A new face will soon be occupying one of the University’s most important positions. As announced in an e-mail yesterday from University President Mary Sue Coleman, University Provost Teresa Sullivan will soon be leaving to become the president at the University of Virginia. On the heels of her departure, the University has an opportunity to bring a new addition to the University’s management team. Sullivan’s successor should reflect a commitment to diversity and possess financial prowess. At the same time, this opening should be used to right a past shortcoming: the University’s failure to meaningfully engage students in its policy-making decisions.
Coleman announced yesterday that Sullivan will begin serving as the president of UVA on Aug. 1. Coleman intends to select a new provost before that time. UVA chose Sullivan partly because of her success in managing the University’s budget amid financial turbulence — and with UVA facing cuts in its own state funding, Sullivan’s budgetary acumen could be beneficial.
Sullivan’s savvy in managing the University’s budget was one of her strong points. Among other actions, Sullivan played a key role in the Space Utilization Initiative. Last November, project manager Frances Mueller estimated that the initiative saved the University $185 million in construction costs by managing space efficiently and reducing the need for new construction projects.
Like Sullivan, the new provost should possess experience in managing a large and complex budget. More than that, the University’s new hire should possess a stronger commitment to maintaining affordability for students. As many students face serious financial burdens from tuition costs, avoiding tuition hikes like last year’s 5.6 percent increase should be a top priority. The University’s new hire should do everything possible to curtail costs, including halting the University’s custom to routinely give pay raises and hire expensive new faculty at students’ expense.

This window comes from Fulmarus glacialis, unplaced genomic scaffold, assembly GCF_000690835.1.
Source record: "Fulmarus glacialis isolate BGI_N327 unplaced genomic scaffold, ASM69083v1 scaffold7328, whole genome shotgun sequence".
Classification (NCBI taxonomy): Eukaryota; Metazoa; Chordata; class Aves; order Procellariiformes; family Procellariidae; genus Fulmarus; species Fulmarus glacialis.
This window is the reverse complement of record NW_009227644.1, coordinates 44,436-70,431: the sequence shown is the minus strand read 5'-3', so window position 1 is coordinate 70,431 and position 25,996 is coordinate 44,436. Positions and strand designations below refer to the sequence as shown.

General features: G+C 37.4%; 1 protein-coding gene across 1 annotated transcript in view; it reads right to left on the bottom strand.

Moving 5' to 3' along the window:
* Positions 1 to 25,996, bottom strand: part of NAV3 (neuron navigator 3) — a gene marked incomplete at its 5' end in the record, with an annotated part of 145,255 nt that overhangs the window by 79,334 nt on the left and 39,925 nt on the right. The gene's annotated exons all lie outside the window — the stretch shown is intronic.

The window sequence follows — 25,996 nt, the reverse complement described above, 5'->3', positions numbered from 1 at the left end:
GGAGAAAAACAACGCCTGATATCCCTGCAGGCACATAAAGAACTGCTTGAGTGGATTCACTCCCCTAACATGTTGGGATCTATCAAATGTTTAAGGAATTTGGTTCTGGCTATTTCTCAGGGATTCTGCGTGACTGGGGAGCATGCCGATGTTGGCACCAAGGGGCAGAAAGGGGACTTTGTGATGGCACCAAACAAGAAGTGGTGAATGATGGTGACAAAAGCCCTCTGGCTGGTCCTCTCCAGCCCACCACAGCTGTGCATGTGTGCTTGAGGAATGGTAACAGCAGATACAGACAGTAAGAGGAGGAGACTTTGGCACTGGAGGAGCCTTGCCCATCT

In making its pick for the position, the University should also demonstrate a commitment to diversity. While administrators have expressed a desire to maintain diversity among faculty members and the student body, the representation of diverse groups in its leadership ranks doesn’t reflect the University’s supposed commitment. The University should aim to improve representation of minority groups at all levels — and that means choosing a provost who will increase the administration’s diversity.
And the new provost should put the school’s diverse student body to good use. Sullivan’s successor should show a commitment to involving students in decisions that affect them. In the past, Sullivan purported to include students in decision-making by creating student committees like the Student Budget Advisory Committee, which was started in 2008. But these closed-door committees seemed more like an effort to pacify students than to actually gain their insight on policies that affect them. The provost Coleman chooses should be willing to take earnest action to hear students’ ideas, and put them into practice.
Sullivan’s replacement should possess a balanced set of qualifications that reflects the University’s needs. And what the University — and the student body — needs is a provost who increases the diversity of University administration and possesses financial and managerial experience to improve conditions for students.